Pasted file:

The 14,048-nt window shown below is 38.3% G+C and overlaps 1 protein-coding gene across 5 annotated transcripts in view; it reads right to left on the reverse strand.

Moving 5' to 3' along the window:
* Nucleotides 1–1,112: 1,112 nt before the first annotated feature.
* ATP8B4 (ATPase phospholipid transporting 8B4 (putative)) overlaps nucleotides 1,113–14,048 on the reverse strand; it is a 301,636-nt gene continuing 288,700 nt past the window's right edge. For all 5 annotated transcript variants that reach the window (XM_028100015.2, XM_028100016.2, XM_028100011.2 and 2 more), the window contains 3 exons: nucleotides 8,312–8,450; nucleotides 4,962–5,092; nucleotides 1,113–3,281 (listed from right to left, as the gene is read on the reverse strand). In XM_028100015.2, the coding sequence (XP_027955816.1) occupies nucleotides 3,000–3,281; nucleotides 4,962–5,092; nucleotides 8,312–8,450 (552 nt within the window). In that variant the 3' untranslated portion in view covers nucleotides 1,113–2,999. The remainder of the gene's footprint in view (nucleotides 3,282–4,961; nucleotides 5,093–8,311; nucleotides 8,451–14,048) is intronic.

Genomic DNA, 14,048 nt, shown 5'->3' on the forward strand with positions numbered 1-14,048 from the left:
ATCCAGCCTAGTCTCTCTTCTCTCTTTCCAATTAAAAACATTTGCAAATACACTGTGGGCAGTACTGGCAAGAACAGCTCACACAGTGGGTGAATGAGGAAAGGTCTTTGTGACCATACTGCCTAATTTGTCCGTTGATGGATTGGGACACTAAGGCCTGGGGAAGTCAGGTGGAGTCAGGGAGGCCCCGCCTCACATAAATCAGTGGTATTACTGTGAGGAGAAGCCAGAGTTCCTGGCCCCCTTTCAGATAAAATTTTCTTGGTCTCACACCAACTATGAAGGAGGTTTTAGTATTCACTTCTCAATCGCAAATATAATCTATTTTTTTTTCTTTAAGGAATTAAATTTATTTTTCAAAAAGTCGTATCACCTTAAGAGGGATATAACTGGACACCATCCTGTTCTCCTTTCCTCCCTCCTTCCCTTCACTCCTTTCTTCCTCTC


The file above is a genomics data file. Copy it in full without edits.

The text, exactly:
The 14,048-nt window shown below is 38.3% G+C and overlaps 1 protein-coding gene across 5 annotated transcripts in view; it reads right to left on the reverse strand.

Moving 5' to 3' along the window:
* Nucleotides 1–1,112: 1,112 nt before the first annotated feature.
* ATP8B4 (ATPase phospholipid transporting 8B4 (putative)) overlaps nucleotides 1,113–14,048 on the reverse strand; it is a 301,636-nt gene continuing 288,700 nt past the window's right edge. For all 5 annotated transcript variants that reach the window (XM_028100015.2, XM_028100016.2, XM_028100011.2 and 2 more), the window contains 3 exons: nucleotides 8,312–8,450; nucleotides 4,962–5,092; nucleotides 1,113–3,281 (listed from right to left, as the gene is read on the reverse strand). In XM_028100015.2, the coding sequence (XP_027955816.1) occupies nucleotides 3,000–3,281; nucleotides 4,962–5,092; nucleotides 8,312–8,450 (552 nt within the window). In that variant the 3' untranslated portion in view covers nucleotides 1,113–2,999. The remainder of the gene's footprint in view (nucleotides 3,282–4,961; nucleotides 5,093–8,311; nucleotides 8,451–14,048) is intronic.

Genomic DNA, 14,048 nt, shown 5'->3' on the forward strand with positions numbered 1-14,048 from the left:
ATCCAGCCTAGTCTCTCTTCTCTCTTTCCAATTAAAAACATTTGCAAATACACTGTGGGCAGTACTGGCAAGAACAGCTCACACAGTGGGTGAATGAGGAAAGGTCTTTGTGACCATACTGCCTAATTTGTCCGTTGATGGATTGGGACACTAAGGCCTGGGGAAGTCAGGTGGAGTCAGGGAGGCCCCGCCTCACATAAATCAGTGGTATTACTGTGAGGAGAAGCCAGAGTTCCTGGCCCCCTTTCAGATAAAATTTTCTTGGTCTCACACCAACTATGAAGGAGGTTTTAGTATTCACTTCTCAATCGCAAATATAATCTATTTTTTTTTCTTTAAGGAATTAAATTTATTTTTCAAAAAGTCGTATCACCTTAAGAGGGATATAACTGGACACCATCCTGTTCTCCTTTCCTCCCTCCTTCCCTTCACTCCTTTCTTCCTCTC